Imbolc: Fire, Reawakening, and the Crossroad of the Seasons

Zemirah Jazwierska
We commemorate the midpoint between solstice and equinox at Mid-Winter.  This is a celebration of prophecy, purification, and initiation that is also honored by many people around the world.  In the Christian tradition, it is Candelmas.  For the Tibetans, Chinese and Iroquois nation, it is known as New Year.  In the Jewish tradition, it is Tu Bi-Shevat.  And, it is celebrated as a Goddess festival, the Celts honoring Brighid and the Brazilians honoring Yemanja.

Here in our spiritual practices to honor and uplift the sacred earth, we honor Imbolc, in the time halfway between the winter solstice and the spring equinox, traditionally celebrated from sundown on Feb. 1st to sundown on Feb, 2nd each year.  In Ireland, as well as in other Celtic and ancient pagan traditions, Imbolc has represented the beginning of the year and brings with it an initiation of the season of quickening seeds in the northern hemisphere.

But to get the clearest idea of the origin of Imbolc, it’s helpful to take a journey into the past to glimpse into the ancient days and what winter meant for our ancestors. Just a couple hundred years ago, winter was often a time of struggle that mandated a time of food preservation by salting, smoking or drying in order to have enough to eat. In agricultural societies it was necessary to care for your animals much like members of your family, often bringing them indoors for added heat and to ensure their survival.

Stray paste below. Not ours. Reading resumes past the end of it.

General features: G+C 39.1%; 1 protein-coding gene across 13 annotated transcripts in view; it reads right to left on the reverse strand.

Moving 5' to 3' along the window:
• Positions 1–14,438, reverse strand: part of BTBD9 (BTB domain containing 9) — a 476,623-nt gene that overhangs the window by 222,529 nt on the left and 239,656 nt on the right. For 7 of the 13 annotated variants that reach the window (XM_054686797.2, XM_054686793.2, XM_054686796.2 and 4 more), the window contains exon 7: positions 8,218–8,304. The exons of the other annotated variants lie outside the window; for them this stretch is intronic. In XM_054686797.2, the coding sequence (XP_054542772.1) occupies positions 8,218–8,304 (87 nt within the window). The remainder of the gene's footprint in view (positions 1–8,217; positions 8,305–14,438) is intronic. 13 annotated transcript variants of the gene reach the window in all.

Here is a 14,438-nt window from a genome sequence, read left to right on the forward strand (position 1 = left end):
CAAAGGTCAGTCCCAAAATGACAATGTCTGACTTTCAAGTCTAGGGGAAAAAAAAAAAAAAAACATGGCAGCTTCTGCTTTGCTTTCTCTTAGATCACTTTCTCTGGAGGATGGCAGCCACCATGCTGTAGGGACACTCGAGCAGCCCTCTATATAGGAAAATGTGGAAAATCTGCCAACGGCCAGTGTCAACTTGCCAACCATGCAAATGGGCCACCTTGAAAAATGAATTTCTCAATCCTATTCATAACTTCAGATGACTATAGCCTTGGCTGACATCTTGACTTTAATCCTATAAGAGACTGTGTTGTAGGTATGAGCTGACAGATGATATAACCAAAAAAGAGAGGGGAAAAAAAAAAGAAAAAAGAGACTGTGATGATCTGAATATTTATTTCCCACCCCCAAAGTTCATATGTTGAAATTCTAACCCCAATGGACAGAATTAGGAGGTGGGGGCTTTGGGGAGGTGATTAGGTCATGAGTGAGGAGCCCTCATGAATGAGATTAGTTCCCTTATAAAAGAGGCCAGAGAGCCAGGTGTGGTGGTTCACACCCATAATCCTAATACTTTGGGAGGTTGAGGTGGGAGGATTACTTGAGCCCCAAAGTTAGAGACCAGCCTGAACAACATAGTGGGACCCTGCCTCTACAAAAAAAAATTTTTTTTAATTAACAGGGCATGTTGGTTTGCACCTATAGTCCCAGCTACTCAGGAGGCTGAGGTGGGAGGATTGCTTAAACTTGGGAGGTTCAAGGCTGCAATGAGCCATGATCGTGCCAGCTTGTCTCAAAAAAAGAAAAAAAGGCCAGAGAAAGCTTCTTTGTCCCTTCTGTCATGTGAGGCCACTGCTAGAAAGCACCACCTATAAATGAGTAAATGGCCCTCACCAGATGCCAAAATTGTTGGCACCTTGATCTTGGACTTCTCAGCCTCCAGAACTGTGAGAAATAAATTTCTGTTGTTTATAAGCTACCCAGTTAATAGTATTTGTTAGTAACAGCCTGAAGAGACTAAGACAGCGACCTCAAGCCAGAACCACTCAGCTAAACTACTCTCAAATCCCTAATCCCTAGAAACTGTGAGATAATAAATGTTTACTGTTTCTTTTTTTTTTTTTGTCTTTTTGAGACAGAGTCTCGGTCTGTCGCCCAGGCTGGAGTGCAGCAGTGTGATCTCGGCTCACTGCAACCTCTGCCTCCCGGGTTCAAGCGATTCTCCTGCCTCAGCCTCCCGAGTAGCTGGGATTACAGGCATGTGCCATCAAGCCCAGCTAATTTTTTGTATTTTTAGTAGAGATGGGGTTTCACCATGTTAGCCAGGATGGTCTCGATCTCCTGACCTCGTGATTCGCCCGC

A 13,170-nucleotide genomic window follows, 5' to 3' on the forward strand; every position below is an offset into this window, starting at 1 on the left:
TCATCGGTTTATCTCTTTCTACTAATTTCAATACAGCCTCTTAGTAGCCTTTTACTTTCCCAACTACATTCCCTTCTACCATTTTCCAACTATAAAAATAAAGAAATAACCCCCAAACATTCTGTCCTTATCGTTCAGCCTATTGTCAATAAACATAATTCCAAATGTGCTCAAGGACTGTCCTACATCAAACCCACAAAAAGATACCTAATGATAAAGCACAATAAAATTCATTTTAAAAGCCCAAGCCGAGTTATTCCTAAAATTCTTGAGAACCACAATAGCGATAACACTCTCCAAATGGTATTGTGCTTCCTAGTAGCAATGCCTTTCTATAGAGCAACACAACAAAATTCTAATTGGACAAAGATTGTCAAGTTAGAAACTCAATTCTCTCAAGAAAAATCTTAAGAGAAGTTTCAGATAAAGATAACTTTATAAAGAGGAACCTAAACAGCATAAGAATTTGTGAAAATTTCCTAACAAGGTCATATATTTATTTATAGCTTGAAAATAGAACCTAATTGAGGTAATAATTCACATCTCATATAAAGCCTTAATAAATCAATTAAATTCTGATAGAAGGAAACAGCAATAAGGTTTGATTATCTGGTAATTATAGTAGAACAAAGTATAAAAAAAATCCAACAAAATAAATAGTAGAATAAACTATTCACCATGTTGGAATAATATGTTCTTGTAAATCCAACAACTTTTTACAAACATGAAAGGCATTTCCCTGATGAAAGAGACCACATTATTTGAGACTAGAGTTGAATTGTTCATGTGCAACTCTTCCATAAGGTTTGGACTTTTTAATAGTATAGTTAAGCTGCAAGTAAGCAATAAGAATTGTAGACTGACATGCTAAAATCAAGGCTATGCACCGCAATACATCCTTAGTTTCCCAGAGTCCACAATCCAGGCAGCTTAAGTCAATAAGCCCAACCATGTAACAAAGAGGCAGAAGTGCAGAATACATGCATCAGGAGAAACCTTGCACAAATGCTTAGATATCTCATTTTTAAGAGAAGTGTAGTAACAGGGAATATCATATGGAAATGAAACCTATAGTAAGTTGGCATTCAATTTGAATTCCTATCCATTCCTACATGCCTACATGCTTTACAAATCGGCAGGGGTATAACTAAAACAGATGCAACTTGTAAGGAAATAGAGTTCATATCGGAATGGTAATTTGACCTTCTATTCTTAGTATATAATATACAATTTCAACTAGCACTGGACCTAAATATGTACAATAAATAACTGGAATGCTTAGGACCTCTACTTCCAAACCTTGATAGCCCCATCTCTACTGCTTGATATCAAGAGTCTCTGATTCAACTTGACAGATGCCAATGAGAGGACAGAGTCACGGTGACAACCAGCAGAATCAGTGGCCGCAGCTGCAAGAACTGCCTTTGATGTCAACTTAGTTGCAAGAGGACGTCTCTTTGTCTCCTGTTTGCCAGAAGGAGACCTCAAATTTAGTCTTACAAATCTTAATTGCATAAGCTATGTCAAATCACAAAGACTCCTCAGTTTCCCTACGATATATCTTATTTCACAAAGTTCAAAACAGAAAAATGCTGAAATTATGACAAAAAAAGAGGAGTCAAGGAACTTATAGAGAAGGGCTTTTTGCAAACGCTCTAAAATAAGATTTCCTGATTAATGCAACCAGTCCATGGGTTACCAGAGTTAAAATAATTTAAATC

The traditions of Imbolc grow out of winter living. Seeds and dried fruit became symbols of abundance, health and nourishment. The sun and fire, a warm hearth became symbols and ritual honoring the returning of longer sunny days and springtime. Celebrating winter survival and return of spring, Imbolc became a fire festival, where fire is lit to symbolize the lengthening days and return of the sun, the warmth which brings new life and springtime plants and fertility.

With Love and Blessings,